# What Is The Maximum Possible Length Of Eclipse Totality?

Given optimal placement of the moon, sun, earth, and observer, and if everything works out perfectly, how long could an observer expect to see totality? I don’t mean in any specific eclipse, but in a hypothetical (but possible) “perfect” eclipse?

7 minutes 29 seconds.

Of course that ignores the missing chunk of moon that will be blasted away on the Eastern Limb during the Great Moon War of 2874.

The “hypothetical perfect eclipse” duration is calculated assuming the Earth is exactly at aphelion and the moon is at perigee; this is where the value of 7m 32s comes from. The funny thing about such a calculation is that we can compute the circumstances of all actual eclipses, so what does it really mean? At least it tells us how close we get to perfect conditions, and the answer is pretty close (but rarely achieved, so if you missed the last long eclipse in 744 BC, you have another chance in 2186— 2168 and 2204 are almost as good— but after that you should not hold your breath).

I’m booking my hotel room now.

<snark> Over 70 minutes, if you happen to have a Concorde handy {Cite} … </snark>

Note that the moon is slowly receding from the earth, so eclipses are getting shorter and will eventually become impossible. Imagine when the moon was only a tenth as far away as it is now.

I was fortunate to see a 6 minute 53 second total solar eclipse in Hawaii in 1991, but was spoiled by it. It is probably the longest one anybody will ever see in our life times.

When I saw that the max for the latest one was around 2 and a half minutes, I said “pass”, not worth the drive.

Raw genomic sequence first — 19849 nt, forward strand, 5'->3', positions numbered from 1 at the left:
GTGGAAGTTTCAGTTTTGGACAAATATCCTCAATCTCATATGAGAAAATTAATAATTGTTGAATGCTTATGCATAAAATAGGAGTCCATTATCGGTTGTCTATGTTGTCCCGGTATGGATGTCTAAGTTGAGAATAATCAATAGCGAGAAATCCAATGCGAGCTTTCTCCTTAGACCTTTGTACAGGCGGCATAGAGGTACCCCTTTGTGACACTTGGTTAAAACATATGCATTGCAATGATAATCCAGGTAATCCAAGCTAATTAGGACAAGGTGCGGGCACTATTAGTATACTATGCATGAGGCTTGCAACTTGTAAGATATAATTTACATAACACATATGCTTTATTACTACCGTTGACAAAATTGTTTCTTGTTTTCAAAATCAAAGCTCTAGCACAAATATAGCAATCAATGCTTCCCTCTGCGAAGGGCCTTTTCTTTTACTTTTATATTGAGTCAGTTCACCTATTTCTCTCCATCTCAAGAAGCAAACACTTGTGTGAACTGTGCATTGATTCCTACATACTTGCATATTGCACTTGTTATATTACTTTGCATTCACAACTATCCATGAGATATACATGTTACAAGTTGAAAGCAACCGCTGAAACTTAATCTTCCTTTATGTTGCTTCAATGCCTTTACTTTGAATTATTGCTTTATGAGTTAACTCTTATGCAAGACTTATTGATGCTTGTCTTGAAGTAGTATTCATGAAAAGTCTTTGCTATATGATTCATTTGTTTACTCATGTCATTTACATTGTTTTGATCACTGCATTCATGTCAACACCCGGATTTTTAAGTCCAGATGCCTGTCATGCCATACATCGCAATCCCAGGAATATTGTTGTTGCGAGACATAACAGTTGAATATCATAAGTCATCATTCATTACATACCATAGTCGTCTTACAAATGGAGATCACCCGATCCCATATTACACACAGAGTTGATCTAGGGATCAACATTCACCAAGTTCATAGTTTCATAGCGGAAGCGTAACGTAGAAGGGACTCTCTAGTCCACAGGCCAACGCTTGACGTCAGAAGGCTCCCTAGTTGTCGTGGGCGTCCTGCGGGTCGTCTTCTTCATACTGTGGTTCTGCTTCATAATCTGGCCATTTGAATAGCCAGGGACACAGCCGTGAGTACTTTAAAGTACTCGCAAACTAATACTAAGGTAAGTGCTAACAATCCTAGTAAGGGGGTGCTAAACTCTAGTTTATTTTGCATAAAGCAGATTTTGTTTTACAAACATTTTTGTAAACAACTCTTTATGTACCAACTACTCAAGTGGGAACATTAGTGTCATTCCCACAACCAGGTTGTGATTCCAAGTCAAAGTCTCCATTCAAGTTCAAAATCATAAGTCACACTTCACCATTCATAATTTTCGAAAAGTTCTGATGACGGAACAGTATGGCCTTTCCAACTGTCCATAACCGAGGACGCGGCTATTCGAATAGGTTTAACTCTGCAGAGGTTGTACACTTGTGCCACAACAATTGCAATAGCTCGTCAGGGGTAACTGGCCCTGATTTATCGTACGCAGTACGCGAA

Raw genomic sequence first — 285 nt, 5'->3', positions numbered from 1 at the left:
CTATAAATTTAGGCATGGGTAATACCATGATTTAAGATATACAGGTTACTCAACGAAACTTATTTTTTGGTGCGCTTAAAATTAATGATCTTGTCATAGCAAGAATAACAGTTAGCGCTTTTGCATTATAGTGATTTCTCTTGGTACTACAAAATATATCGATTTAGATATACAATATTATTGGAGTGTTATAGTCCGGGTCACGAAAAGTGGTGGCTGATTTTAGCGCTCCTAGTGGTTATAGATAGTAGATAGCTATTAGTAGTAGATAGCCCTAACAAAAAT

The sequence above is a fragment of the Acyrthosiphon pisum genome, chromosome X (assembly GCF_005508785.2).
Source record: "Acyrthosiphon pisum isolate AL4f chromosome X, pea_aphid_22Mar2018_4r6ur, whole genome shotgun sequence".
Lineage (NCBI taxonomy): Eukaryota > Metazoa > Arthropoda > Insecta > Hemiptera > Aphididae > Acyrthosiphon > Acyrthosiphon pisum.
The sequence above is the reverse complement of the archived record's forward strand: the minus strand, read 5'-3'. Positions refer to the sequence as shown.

If you want alternative locations, the complete path.

Alternative locations in the middle of the ocean ? Anyway, that’s over 7 minutes, sure, but too little and 700 years too late after the ultimate eclipse.

Well, if we’re looking at hypotheticals, just tow the Moon into a geostationary orbit exactly in the plane of the Earth’s orbit around the Sun. Then someplace gets eclipsed for an arbitrarily long period.

I guess you need to untilt the Earth’s plane of rotation relative to its orbit as well. No more seasons, nor tides. Small price to pay, though, right?

(Ooh, does DC accept freelance story writing for Superman?)

Actually, you need a 48 hour orbit, so the Moon matches the Sun moving across the sky. So you’ll have an eternal eclipse speeding around the equator once per day. And with the Moon that close, tides will be ridiculous …

Dang, that’s still not right. You basically need to put the Moon at the solar L1 Lagrange point; but that’s too far from the Earth for it to eclipse the sun.

We’re going to need a bigger moon …

A friend of mine saw the 1991 eclipse from La Paz which was pretty close to the point of maximum eclipse where the duration would have been 6m53s. He was part of our group in Oregon yesterday and said the La Paz experience kinda spoiled him for anything shorter. 2m8s just can’t compare.

L1 is unstable, so for that reason alone, this option is not practical.
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Once we’re moving the Moon there, we can use the same propulsion system for indefinite station-keeping. The relatively hard part is getting there, not staying there.

At the other end of the scale, the 1912 eclipse featured a totality of two seconds. Solar eclipse of April 17, 1912 - Wikipedia

If we’re allowing any viewing location, then you can get a two-week eclipse.

Assuming your any is limited to Earth and Moon, is that an “eclipse” or is that a “night”?

And if you didn’t mean to be limited to those two I’d be curious to know where you’re talking about. e.g. Saturn occulting the Sun from Titan’s POV or whatever. Not that I doubt you; the point is there’s all sorts of fun possibilities out there with all the various layers of orbiting bodies.

That’s a viewing location on the Moon, with “eclipse” having its usual meaning of “the Sun being blocked by the Moon”.